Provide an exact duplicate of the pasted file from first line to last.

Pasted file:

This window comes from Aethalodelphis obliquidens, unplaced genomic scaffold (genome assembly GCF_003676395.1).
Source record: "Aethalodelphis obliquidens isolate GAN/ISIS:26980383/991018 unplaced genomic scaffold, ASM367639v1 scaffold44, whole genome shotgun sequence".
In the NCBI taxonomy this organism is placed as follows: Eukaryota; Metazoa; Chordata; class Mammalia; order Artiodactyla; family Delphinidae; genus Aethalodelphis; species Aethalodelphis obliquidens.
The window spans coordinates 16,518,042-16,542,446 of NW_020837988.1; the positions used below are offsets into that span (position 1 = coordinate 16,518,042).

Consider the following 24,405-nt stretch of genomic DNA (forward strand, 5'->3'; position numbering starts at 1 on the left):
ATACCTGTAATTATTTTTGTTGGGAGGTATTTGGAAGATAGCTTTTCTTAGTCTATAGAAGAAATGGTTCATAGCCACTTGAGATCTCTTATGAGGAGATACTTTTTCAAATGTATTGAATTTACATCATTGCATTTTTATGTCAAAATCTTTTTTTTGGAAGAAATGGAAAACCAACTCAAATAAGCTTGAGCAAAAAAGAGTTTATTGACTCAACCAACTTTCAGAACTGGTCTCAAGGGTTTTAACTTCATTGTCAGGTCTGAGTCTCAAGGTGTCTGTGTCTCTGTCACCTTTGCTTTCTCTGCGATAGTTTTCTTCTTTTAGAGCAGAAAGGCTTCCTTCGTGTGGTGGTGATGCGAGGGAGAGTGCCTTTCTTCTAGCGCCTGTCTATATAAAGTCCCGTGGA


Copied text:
This window comes from Aethalodelphis obliquidens, unplaced genomic scaffold (genome assembly GCF_003676395.1).
Source record: "Aethalodelphis obliquidens isolate GAN/ISIS:26980383/991018 unplaced genomic scaffold, ASM367639v1 scaffold44, whole genome shotgun sequence".
In the NCBI taxonomy this organism is placed as follows: Eukaryota; Metazoa; Chordata; class Mammalia; order Artiodactyla; family Delphinidae; genus Aethalodelphis; species Aethalodelphis obliquidens.
The window spans coordinates 16,518,042-16,542,446 of NW_020837988.1; the positions used below are offsets into that span (position 1 = coordinate 16,518,042).

Consider the following 24,405-nt stretch of genomic DNA (forward strand, 5'->3'; position numbering starts at 1 on the left):
ATACCTGTAATTATTTTTGTTGGGAGGTATTTGGAAGATAGCTTTTCTTAGTCTATAGAAGAAATGGTTCATAGCCACTTGAGATCTCTTATGAGGAGATACTTTTTCAAATGTATTGAATTTACATCATTGCATTTTTATGTCAAAATCTTTTTTTTGGAAGAAATGGAAAACCAACTCAAATAAGCTTGAGCAAAAAAGAGTTTATTGACTCAACCAACTTTCAGAACTGGTCTCAAGGGTTTTAACTTCATTGTCAGGTCTGAGTCTCAAGGTGTCTGTGTCTCTGTCACCTTTGCTTTCTCTGCGATAGTTTTCTTCTTTTAGAGCAGAAAGGCTTCCTTCGTGTGGTGGTGATGCGAGGGAGAGTGCCTTTCTTCTAGCGCCTGTCTATATAAAGTCCCGTGGA